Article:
I don’t know about “Pagan Christianity”, sounds like an oxymoron, IMO.


15 posted on 02/12/2008 4:46:21 AM PST by elcid1970
[ Post Reply | Private Reply | To 7 | View Replies]

To: sauropod

read


16 posted on 02/12/2008 4:55:14 AM PST by sauropod (I'd rather be waterboarded than vote for John McCain)
[ Post Reply | Private Reply | To 1 | View Replies]

To: gotribe

“Until I experience otherwise, I think the only perfect expression of Christ is within each of us individually.”

WOW! That is about as well said as can be said. I need to borrow that from you!


17 posted on 02/12/2008 5:13:43 AM PST by Dudoight
[ Post Reply | Private Reply | To 12 | View Replies]

To: A2J

“Jesus Christ + 0 = Gospel”

After a lifetime of organized religion...I have finally come to that.

It is between me and HIM. No middle man/men needed anymore.


18 posted on 02/12/2008 5:17:27 AM PST by Dudoight
[ Post Reply | Private Reply | To 13 | View Replies]

To: Moral Hazard

He used to be Frank Violin. Then he grew up.


19 posted on 02/12/2008 5:27:14 AM PST by Charles Henrickson (Taking a bow.)
[ Post Reply | Private Reply | To 3 | View Replies]

To: ovrtaxt

ping


20 posted on 02/12/2008 5:41:55 AM PST by Louis Foxwell (here come I, gravitas in tow.)
[ Post Reply | Private Reply | To 8 | View Replies]

To: ovrtaxt; Alamo-Girl; betty boop
On a lark I visited this thread.. was very impressed with the content....
(you have no idea how hard that is on this subject)..
21 posted on 02/12/2008 5:49:37 AM PST by hosepipe (CAUTION: This propaganda is laced with hyperbole....)
[ Post Reply | Private Reply | To 1 | View Replies]

To: hosepipe; ovrtaxt; Alamo-Girl; betty boop
Thanks, Messrs. Viola and Barna. Good book. But then we already knew this.

The 'Early Church' had a problem: recruitment. Once St. Paul was divinely inspired to "market" Christianity to the entire Roman and Hellenistic world, rather than to the Jews alone, certain accomodations were made.

All the popular religions of the time had well established practices with which their members identified, and to which they were very attached. The Isis Cult, The Bull Cult, The Fish Cult etc. etc. ... members eventually converted in droves, quite naturally bringing their "pagan" practices and rituals with them.

Of course, the easiest target is the Roman Catholic Church, which preserved Roman rituals and practices ... hence the name "Roman" Catholic Church. But of course, essentially pagan practice and ritual can be found in every Christian denomination. Drove our Puritan ancestors, who I suspect knew far more about the phenomenon than do either Viola or Barna,absolutely nuts at times. A thousand years before that, Iconoclasm wracked the Eastern Catholic world: same reason.

So what? Constant re-examination of the rituals and practices to which we are so attached is a good thing. Making blinding glimpses of the obvious bad things, or trying to make simple history a scandalous exposé sells books ... I know I bought this one ... and taking it with a grain of salt it is a very interesting one!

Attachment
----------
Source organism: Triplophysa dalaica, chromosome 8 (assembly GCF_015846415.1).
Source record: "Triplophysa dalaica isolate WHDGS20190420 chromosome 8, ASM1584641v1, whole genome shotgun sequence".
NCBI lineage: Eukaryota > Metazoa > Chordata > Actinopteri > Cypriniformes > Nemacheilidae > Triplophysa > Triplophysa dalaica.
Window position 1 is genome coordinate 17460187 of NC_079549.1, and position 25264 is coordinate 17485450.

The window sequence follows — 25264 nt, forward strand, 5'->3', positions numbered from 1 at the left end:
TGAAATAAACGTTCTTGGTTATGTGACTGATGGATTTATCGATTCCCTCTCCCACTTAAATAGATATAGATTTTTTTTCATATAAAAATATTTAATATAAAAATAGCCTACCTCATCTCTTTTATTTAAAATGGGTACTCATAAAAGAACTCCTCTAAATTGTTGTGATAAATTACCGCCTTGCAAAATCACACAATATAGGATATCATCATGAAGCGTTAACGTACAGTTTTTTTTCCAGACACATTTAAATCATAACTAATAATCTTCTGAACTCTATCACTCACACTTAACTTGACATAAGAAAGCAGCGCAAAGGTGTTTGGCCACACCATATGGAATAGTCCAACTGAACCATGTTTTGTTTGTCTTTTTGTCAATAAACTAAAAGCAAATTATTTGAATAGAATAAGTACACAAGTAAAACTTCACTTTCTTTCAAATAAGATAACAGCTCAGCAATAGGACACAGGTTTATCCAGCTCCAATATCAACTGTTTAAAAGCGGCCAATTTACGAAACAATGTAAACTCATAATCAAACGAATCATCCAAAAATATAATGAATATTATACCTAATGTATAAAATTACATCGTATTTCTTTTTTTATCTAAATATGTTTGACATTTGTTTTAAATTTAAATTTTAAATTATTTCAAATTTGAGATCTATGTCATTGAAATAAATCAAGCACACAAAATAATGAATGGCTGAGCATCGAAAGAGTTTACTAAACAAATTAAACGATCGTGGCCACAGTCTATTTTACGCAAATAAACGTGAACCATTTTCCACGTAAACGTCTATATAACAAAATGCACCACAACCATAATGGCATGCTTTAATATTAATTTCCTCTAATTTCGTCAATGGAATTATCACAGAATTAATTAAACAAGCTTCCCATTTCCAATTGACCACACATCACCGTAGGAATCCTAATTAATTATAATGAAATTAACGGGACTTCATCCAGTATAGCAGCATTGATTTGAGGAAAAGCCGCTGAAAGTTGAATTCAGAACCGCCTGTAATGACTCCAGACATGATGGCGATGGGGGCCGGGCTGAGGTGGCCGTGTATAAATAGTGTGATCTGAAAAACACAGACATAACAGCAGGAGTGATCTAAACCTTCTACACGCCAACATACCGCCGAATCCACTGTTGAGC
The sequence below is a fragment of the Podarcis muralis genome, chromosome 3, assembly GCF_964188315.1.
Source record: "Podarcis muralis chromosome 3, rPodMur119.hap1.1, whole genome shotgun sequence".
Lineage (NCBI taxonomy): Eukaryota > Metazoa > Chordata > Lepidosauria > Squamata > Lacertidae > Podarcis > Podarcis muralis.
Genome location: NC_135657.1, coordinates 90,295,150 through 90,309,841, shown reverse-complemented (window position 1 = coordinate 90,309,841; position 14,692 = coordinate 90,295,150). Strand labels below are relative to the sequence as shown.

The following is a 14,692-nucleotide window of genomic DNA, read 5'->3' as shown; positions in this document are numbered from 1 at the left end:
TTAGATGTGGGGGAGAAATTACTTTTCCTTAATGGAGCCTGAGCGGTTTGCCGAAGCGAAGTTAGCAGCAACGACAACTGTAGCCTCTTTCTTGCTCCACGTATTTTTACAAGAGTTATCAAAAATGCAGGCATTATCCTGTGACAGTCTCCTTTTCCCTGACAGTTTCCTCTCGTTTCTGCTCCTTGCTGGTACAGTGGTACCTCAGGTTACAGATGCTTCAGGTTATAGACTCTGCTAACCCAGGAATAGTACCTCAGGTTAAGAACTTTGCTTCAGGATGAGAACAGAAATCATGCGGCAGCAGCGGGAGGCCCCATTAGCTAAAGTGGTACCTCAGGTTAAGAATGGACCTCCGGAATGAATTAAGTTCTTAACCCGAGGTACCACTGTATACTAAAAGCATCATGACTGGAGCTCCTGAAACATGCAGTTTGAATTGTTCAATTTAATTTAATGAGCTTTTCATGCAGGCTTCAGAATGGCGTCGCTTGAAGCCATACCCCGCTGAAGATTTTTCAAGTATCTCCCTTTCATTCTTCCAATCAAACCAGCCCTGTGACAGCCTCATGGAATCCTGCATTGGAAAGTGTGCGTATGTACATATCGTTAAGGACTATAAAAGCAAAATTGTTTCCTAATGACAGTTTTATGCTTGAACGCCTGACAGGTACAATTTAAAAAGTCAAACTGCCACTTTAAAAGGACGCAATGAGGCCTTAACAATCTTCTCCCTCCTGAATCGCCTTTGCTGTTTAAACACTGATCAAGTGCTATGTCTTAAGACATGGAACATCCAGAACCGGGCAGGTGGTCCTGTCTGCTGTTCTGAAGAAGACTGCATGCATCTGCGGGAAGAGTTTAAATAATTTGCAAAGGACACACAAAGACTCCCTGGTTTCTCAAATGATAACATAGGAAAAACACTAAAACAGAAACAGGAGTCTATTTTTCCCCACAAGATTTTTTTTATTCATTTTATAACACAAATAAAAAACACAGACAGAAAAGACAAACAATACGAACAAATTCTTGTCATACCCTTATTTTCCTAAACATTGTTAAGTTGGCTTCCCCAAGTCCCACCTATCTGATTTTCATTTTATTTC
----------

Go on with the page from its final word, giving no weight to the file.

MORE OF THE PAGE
22 posted on 02/12/2008 7:39:33 AM PST by Kenny Bunk (Dream Tickets: Gore/Obama vs. Petraeus/Blackwell.)
[ Post Reply | Private Reply | To 21 | View Replies]

To: hosepipe; Kenny Bunk

Thank you both for the pings!


23 posted on 02/12/2008 9:57:17 AM PST by Alamo-Girl
[ Post Reply | Private Reply | To 21 | View Replies]

To: elcid1970

Viola uses the term ‘Pagan Christianity’ to describe traditional types of churches and the man-made trappings that go along with them, as oppoed to simple, relational faith, with nothing but one another and Christ in the center.


24 posted on 02/12/2008 11:15:20 AM PST by ovrtaxt (Member of the irate, tireless minority, keen on setting brushfires of freedom in the minds of men.)
[ Post Reply | Private Reply | To 15 | View Replies]

To: Kenny Bunk
True... an interesting insight this.. Might not be too productive though.. "People" have "faith" in their religions.. Reaching out to them gets you talking to their hands.. There are even some that worship the Bible.. that I know.. even as they deny it, its true..

The spirit is willing sometimes but the flesh is weak..
I look at it like this.. We are called to be a family not to be smart.. Smart being most "accurate" on dogma.. and biblical memes.. Some "heretics" are not too smart.. but are maybe still "in the family".. Possibly even a few agnostics are in the family..

Thank God I am not their judge.. I have my hands full taking care of hosepipe... and his spiritual life.. Jesus blood may fill in many gaps in absolute holyness.. I need that hope.. For I have been a bad boy... in this human experience.

25 posted on 02/12/2008 11:20:19 AM PST by hosepipe (CAUTION: This propaganda is laced with hyperbole....)
[ Post Reply | Private Reply | To 22 | View Replies]

To: Dudoight; gotribe
Until I experience otherwise, I think the only perfect expression of Christ is within each of us individually.

Agreed, but remember that we're baptized into the Body of Christ, so by definition, we need one another, and Christ manifesting through one another- and others in the Body need us. Our roles are determined by natural relationships and our willingness to meet one another's needs as they arise, not by some heirarchy or official title, or even by scholarly accomplishments. It is Christ within us alone, as you said, operating freely within the community of believers.